CALL FOR PAPERS: The Commonwealth War Graves Commission, the Battlefields, and the commemoration of the Great War
A conference for PhD students and early career researchers
2017 marks the centenary of the Commonwealth War Graves Commission, a body instigated to provide a common focal point for commemoration across the Empire. Led by the remarkable Sir Fabian Ware, a man driven by a vision of imperial collaboration, the Commission took responsibility for a global project for the permanent commemoration of the dead. However, at the same time, communities and individuals across the Empire were searching for ways of expressing their own grief and pride and balancing concepts of local, national and supra-national imperial identity in their memorial schemes for the battlefields.
The Centre for War, Propaganda and Society (School of History, University of Kent) and Gateways to the First World War (AHRC-funded World War One Engagement Centre, University of Kent) are hosting a conference for PhD students and Early Career Researchers in the CWGC’s centenary year to explore its work and legacies.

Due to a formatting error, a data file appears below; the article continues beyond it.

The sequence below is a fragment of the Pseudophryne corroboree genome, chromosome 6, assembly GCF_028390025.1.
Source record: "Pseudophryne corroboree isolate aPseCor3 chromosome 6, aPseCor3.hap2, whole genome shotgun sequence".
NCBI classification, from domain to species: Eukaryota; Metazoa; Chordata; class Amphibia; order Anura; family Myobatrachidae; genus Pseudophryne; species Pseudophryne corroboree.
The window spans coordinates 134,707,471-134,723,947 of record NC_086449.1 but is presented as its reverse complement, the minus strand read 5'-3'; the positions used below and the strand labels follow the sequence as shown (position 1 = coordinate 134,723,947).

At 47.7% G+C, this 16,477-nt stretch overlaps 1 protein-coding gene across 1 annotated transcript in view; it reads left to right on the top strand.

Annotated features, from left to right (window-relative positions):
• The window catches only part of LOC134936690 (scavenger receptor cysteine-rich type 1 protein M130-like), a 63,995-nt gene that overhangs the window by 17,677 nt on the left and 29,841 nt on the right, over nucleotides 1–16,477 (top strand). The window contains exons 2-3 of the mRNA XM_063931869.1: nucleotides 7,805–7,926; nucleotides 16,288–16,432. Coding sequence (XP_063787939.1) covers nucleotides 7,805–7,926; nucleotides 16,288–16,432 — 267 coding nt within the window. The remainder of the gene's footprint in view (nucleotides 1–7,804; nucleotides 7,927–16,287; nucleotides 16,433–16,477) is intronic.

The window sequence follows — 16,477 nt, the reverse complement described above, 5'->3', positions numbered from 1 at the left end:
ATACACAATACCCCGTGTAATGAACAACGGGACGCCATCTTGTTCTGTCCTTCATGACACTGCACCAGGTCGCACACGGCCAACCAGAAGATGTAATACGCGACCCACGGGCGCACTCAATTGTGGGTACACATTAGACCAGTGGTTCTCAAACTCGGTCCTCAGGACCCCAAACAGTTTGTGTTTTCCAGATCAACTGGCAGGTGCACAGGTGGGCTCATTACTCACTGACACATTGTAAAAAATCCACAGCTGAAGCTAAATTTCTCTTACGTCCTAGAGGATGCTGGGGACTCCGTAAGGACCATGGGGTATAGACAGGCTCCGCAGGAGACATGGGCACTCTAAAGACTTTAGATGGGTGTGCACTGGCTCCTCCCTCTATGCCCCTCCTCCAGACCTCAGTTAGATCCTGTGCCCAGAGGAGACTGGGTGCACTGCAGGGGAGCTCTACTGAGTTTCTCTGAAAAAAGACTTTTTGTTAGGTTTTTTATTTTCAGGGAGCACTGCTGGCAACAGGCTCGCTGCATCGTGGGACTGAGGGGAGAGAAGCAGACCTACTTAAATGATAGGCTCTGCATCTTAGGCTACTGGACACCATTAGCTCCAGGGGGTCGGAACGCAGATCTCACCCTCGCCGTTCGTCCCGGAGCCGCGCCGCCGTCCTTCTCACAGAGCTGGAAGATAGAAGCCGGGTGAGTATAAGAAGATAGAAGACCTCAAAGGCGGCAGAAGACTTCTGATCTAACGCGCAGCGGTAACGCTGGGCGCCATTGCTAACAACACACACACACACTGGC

The conference will be held on the Canterbury campus at the University of Kent, 4-6 September 2017.
We are keen to explore the role of the Commission in its wider imperial context and to see how its work sits with other commemorative schemes and impulses. Themes include (but not confined to) issues of identities (including class, race, and gender), horticultural and architectural treatment, mourning and grief, landscape and space, belonging and ownership, tourism and pilgrimage, interaction between visitors and the communities occupying the zones around the cemeteries and memorials, different uses and interpretations of the cemeteries and memorials, comparisons with other commemoration schemes, on-going role of the CWGC and its future.
Proposals for papers of no longer than 25 minutes in length, and all other queries, should be sent to: Eileen Hartney (E.Hartneyfirstname.lastname@example.org).
Closing date for proposals [no more than 350 words]: 8 June 2017